In his Easter homily Fr. Steve spoke to the difference that encountering Jesus makes in our lives. Our encounters with him give our lives a new vision and a new direction. Our encounters with the Risen Jesus give our lives hope and challenge us to share that hope and life with a world that desperately needs this vision and hope.
Being a Christian is not the result of an ethical choice or lofty ideas, but the encounter with an event, a person, which gives life a new horizon and a decisive direction. Our lives are changed and transformed when we encounter the Risen Christ and we are given a new horizon, a new vision to view reality and life. Listen to the words from the letter to the Romans inscribed on our baptismal font: We were indeed buried with him through baptism into death, so that, just as Christ was raised from the dead by the glory of the Father, we too might live in newness of life. That newness of life is ours as a Christian people, as a Catholic people. Our lives are changed and transformed through our encounter with Jesus. Yet, it is often difficult and challenging for us to describe the impact that the Risen Christ has on our lives.
Even those who were the first witnesses of the resurrection had great difficulty in explaining in their own words and actions the event that was to completely change their lives and their perspective of life. But should that surprise us? We, who gather around the baptismal font and the Lord’s table to eat and drink with the Risen Christ this night, are also chosen and called to be witnesses. And in being witnesses, we are evangelizers sharing the Good News of Jesus Christ to the world. As our Pope Francis has said, “Life in Christ grows by being given away, and it weakens in isolation and comfort. Indeed, those who enjoy life most are those who leave security on the shore and become excited by the mission of communicating life to others.” Going back to the Gospel, Pope Francis is challenging the church (you and me) to recover and deepen our enthusiasm of sharing the good news of Jesus with the world. And in doing this, we are called to die to our selfish selves and rise to a new life of selflessness – Jesus speaks time and time again to the depth of that reality.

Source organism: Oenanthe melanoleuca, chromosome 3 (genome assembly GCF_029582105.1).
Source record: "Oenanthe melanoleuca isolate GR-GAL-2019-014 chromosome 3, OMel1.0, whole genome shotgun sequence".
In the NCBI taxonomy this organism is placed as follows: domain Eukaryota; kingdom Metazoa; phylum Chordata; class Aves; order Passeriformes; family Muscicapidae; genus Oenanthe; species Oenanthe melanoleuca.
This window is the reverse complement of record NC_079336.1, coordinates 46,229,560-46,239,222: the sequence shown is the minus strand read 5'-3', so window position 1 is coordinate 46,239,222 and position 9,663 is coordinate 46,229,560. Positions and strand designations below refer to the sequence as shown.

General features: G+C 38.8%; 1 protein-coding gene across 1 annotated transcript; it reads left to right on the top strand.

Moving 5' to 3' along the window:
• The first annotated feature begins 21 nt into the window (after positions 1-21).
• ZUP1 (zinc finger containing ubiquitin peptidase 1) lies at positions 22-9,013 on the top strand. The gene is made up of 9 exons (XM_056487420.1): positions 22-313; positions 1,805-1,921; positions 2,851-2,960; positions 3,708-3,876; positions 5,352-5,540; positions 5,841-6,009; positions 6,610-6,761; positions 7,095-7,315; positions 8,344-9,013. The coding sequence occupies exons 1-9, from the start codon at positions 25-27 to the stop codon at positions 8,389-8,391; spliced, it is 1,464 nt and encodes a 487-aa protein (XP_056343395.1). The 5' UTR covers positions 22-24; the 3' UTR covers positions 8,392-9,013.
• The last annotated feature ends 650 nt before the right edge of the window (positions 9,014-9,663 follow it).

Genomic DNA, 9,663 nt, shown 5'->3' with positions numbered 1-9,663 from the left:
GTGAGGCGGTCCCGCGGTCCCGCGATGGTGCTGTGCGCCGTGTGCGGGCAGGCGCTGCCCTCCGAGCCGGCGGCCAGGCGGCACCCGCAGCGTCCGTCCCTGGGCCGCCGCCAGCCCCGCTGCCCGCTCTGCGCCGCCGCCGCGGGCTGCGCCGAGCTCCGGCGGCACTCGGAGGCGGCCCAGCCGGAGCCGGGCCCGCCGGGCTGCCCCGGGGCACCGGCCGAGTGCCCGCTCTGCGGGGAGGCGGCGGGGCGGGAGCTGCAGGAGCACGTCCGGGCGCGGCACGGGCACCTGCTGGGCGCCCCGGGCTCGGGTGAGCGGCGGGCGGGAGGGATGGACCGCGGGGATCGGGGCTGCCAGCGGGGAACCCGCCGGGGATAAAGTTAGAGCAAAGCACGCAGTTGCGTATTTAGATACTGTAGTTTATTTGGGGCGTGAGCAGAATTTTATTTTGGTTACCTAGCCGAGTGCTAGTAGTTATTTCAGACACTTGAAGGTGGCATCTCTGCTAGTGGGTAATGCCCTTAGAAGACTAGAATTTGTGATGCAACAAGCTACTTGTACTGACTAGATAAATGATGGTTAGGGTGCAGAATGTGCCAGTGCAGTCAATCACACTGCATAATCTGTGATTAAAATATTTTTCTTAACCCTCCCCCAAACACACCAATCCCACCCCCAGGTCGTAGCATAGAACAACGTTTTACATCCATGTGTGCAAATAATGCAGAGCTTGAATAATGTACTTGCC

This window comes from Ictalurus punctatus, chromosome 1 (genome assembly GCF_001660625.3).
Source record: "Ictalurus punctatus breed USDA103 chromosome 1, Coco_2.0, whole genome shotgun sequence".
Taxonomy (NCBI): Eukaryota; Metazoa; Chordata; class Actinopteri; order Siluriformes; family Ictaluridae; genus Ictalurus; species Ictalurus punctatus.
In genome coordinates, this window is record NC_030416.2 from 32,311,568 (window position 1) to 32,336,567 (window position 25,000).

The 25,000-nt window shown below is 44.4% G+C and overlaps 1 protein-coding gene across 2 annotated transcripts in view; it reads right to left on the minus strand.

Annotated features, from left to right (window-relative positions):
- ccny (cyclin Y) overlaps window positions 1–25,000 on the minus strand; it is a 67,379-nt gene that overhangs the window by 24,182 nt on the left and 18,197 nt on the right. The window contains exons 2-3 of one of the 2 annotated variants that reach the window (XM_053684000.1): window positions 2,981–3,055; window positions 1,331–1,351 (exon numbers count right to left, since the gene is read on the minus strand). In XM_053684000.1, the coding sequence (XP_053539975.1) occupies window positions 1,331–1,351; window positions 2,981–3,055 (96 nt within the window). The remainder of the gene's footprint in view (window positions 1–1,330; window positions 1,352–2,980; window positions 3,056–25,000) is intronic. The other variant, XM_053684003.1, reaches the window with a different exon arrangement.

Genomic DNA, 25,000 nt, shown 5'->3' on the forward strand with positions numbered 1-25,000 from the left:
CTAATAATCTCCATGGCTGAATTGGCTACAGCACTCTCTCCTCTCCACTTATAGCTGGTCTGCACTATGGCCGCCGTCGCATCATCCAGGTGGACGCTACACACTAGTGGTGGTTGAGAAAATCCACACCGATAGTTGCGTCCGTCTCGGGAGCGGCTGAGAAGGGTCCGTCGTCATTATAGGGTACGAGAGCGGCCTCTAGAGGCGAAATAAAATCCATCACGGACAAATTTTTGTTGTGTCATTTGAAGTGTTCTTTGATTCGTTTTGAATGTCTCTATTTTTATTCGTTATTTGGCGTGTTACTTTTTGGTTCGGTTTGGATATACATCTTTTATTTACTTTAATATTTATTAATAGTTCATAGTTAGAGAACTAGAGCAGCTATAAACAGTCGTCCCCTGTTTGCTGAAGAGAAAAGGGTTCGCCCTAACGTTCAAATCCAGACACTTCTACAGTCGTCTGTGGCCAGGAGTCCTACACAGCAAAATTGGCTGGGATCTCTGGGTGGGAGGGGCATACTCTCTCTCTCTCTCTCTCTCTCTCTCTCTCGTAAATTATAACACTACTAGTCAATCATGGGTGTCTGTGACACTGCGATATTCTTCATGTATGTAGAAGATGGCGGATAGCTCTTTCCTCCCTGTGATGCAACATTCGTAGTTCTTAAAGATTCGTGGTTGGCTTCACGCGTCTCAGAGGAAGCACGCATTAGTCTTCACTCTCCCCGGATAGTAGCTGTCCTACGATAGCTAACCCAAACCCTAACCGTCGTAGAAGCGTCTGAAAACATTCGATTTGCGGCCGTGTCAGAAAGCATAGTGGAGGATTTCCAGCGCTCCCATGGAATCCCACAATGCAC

As a Catholic people many of us are reeling because we cannot celebrate the liturgical life of the church in our normal way. We miss gathering together in flesh and blood around the Lord’s table each Sunday and especially during the Sacred Triduum – Holy Thursday, Good Friday and the Easter Vigil. However, this is not our first rodeo as a church. The Catholic Church has been around for a long time, and she has endured many challenges and tribulations – among them the devastating cycles of the plague. The Church has remained strong because it has tremendous coping skills. One of the reasons that the Church became the official religion of the Roman empire is that it did not live in fear. The last pagan emperor, Julian the Apostate in 362 rebuked the pagan priests for failing to display compassion like the Christians. So a foundational quality of the Church was an instinct of generosity and selfless in the face of the plague – this remains essential. I am heartened by the people from our parish who continue to prepare soup and breakfast sandwiches for the poor in spite of the challenges this brings during these days of “sheltering”. The light of Christ continues to shine. I am heartened by the parishioners that are calling others to simply check on them. The light of Christ continues to shine. I am heartened by the many people who access our liturgies on the website – continuing to pray with the church making an Act of Spiritual Communion. The light of Christ continues to shine.
We are so blessed to share in the mission of Jesus Christ. We are blessed to have each other as we journey this road together. We are blessed to be able to be nourished by the gift of Jesus himself when we gather for Eucharist. We are blessed to be called by God to be his witnesses. We are blessed to be a community rooted in the Risen Christ. Although our world and our age would prefer us to keep Jesus buried in antiquity and locked up in our churches. We cannot. We must carry Christ into the world. We have no choice. It is our call. Let us embrace it with joy even in challenging and anxious times like these.